"I was under the impression that a settlement had been reached until early this morning," Allan Browne, Armstrong's attorney, told Judge William Sherrill, of Puma County Superior Court.

Browne said he and lawyers for Mrs. Armstrong had discussed their drafts of the agreement Tuesday. He said he sent a final version, subject to a "few minor details" to Lawrence Deckler, an attorney for Mrs. Armstrong, and to Armstrong in Pasadena, Calif. to sign.

"We do not have the agreement signed by Mr. Deckler at this point," Browne said.

Deckler told Sherrill the tentative agreement reached two weeks ago provided that Mrs. Armstrong would have to be satisfied as to disposition of pending criminal charges accusing her of theft, trafficking in stolen property and perjury.

Mrs. Armstrong was indicted by a Superior Court grand jury in the disappearance of church owned gold flatware. Trial in the criminal case is scheduled to begin Tuesday.

Deckler said Judge Richard Hannah presiding over the criminal case, has indicated "no plea agreement will be accepted by him at this time" on the charges against Mrs. Armstrong.

Browne told Sherrill the church had agreed to waive its complaint about the disappearance of the church-owned flatware, but that Deputy County Attorney Kenneth Peasley would not agree to drop the charges.

Browne said the prosecutor had taken the position that the divorce action would "not in any way control the outcome of the criminal action."

Both Brown and Deckler told Sherrill that agreement had been reached on the particulars of the marriage dissolution, including division of property.

The judge who would have had to approve any settlement, rejected a request by Brown to postpone the immediate start of the trial.

"I think that the only way that this case is going to be settled is if we go to trial," Sherrill said.

Sherrill agreed to a request by Browne to exclude evidence concerning "alleged explicit sexual activity or conduct."

Terms of the tentative settlement were not disclosed.

Court documents showed that Mrs. Armstrong, who now lives in Nevada, was seeking a settlement including $150,000 a year, half of a $5 million bank account, the couple's Tucson home and furnishings, jewelry and furs.

She contended that a premarital agreement stipulated she would become Armstrong's beneficiary regardless of his death or anything else, including divorce. His lawyers denied there was any such agreement.

The Armstrongs married April 17,1977, the elderly church leader testified last month during a brief appearance in Sherrill's court.

Armstrong said the couple had no children, and said differences between them had led to their marriage's "irretrievable breakdown."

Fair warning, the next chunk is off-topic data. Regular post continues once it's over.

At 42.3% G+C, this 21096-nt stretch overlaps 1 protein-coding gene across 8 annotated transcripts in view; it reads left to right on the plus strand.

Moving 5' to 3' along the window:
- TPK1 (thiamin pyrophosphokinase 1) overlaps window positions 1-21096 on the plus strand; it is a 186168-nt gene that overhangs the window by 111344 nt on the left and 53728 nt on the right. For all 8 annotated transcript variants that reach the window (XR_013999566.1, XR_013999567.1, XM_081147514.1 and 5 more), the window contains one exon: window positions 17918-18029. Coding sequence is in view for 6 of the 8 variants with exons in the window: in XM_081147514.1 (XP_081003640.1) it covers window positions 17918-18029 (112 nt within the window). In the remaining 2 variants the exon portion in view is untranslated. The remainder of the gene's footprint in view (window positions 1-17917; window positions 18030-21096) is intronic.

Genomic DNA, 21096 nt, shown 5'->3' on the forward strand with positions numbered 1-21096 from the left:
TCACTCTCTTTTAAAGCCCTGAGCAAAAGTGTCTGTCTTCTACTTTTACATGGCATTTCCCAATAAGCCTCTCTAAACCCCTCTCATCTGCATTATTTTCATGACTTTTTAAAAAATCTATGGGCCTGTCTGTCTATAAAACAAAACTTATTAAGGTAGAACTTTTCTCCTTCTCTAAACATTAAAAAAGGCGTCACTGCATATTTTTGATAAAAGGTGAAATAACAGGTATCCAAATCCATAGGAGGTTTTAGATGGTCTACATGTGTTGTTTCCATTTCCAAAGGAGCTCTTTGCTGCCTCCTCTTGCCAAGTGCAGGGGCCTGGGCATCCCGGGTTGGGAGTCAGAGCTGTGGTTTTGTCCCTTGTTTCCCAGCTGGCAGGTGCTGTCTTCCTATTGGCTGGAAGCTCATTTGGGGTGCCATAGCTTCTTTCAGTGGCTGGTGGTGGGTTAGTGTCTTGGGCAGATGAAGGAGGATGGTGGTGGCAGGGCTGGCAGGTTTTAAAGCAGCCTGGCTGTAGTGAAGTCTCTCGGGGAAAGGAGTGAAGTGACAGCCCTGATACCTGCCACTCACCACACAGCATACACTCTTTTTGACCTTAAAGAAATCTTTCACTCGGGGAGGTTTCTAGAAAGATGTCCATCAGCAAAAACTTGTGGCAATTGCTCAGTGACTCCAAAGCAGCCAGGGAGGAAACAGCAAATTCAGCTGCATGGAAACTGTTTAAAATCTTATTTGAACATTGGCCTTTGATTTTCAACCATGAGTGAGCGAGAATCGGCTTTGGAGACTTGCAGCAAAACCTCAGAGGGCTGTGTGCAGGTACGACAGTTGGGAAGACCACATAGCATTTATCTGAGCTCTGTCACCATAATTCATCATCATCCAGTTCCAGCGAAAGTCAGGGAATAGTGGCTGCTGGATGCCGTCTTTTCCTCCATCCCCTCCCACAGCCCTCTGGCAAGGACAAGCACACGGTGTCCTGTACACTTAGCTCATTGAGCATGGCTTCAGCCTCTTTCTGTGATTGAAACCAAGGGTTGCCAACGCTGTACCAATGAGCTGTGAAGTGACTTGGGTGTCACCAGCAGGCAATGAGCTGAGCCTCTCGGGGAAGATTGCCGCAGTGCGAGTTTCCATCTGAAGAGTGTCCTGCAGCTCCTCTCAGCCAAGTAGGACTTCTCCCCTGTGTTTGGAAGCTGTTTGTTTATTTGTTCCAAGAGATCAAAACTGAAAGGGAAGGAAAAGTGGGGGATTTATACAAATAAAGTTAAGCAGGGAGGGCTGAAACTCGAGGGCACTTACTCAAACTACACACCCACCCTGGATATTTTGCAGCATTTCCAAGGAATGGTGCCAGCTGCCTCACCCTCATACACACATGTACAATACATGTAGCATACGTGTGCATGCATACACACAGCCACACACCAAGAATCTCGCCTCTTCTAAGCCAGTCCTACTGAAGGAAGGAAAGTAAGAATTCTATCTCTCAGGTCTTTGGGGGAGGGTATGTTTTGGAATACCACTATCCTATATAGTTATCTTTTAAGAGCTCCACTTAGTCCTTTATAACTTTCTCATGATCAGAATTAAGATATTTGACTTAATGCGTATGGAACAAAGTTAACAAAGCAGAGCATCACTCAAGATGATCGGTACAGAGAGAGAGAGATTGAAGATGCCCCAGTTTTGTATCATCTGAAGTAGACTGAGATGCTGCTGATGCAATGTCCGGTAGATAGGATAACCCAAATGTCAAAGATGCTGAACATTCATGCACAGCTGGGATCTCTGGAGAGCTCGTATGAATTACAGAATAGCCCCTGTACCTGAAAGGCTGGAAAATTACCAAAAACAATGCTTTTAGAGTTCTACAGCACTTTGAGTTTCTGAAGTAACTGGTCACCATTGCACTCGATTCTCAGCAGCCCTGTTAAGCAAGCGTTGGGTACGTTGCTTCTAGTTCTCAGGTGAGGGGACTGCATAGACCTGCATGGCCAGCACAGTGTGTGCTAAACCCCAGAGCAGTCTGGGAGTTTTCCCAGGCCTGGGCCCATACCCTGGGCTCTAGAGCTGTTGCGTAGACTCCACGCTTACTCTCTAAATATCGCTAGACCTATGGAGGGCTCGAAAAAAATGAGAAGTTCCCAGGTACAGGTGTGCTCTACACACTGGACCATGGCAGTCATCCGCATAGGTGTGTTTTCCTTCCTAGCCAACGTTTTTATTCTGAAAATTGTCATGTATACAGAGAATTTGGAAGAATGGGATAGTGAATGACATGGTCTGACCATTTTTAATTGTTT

Tulsa World
Saturday, May 12, 1984

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Judge Dissolves Armstrong Marriage

Tucson, Ariz. (AP) A judge, Friday, dissolved the 7 year old marriage of Herbert W. Armstrong, the 91 year old pastor general of the Worldwide Church of God, and his one-time secretary.

Judge William N. Sherrill approved the settlement in the 2 year divorce battle after a 5 minute hearing during which Armstrong testified that he had read the settlement agreement and did not feel it was unfair.

Terms of the settlement were not disclosed, but Armstrong's attorney, Allen Browne, said they "were not unfair to the parties involved."

The Tucson Citizen reported Armstrong's estranged wife, Ramona, would receive $300,000, including $150,000, for attorney's fees. She would also receive two cars, personal belongings and the couple's Tucson home, although she would be responsible for a monthly $785 mortgage payment, the newspaper reported.

On Tuesday, another judge, Richard Hannah, is to hear a motion to drop criminal charges against Mrs. Armstrong.

Browne had told Sherrill earlier, that Deputy County Attorney Kenneth Peasley agreed to dismiss the criminal action on condition that Browne provide and affidavit stating that "a trial would be stressful to Mr. Armstrong and might be injurious to his health."

The affidavit also would include that restitution has been made for gold flatware, the disappearance of which prompted perjury, theft and trafficking in stolen property charges against Mrs. Armstrong, 45, Browne said.

During pre-trial proceedings in the divorce case, Thursday, Sherrill agreed to limit testimony on Armstrong's sexual conduct but to allow evidence on the finances of the Pasadena, Calif. Based church.

In the divorce proceedings, Armstrong's lawyers had sought to limit evidence of a sexual nature but his wife's attorneys said it was crucial since the church leader alleged Mrs. Armstrong had breached and agreement of love and fidelity.

Louis Deckler, Mrs. Armstrong's lawyer, said the testimony would explain an "understanding" the couple reached about Armstrong's "prior incestuous conduct with his daughter for many years."

Citing Armstrong's worldwide travel in a $17 million private jet and other examples of a "luxurious lifestyle." Deckler contended the other side was trying to exclude evidence showing "the vast wealth that Mr. Armstrong personally controls to his own benefit."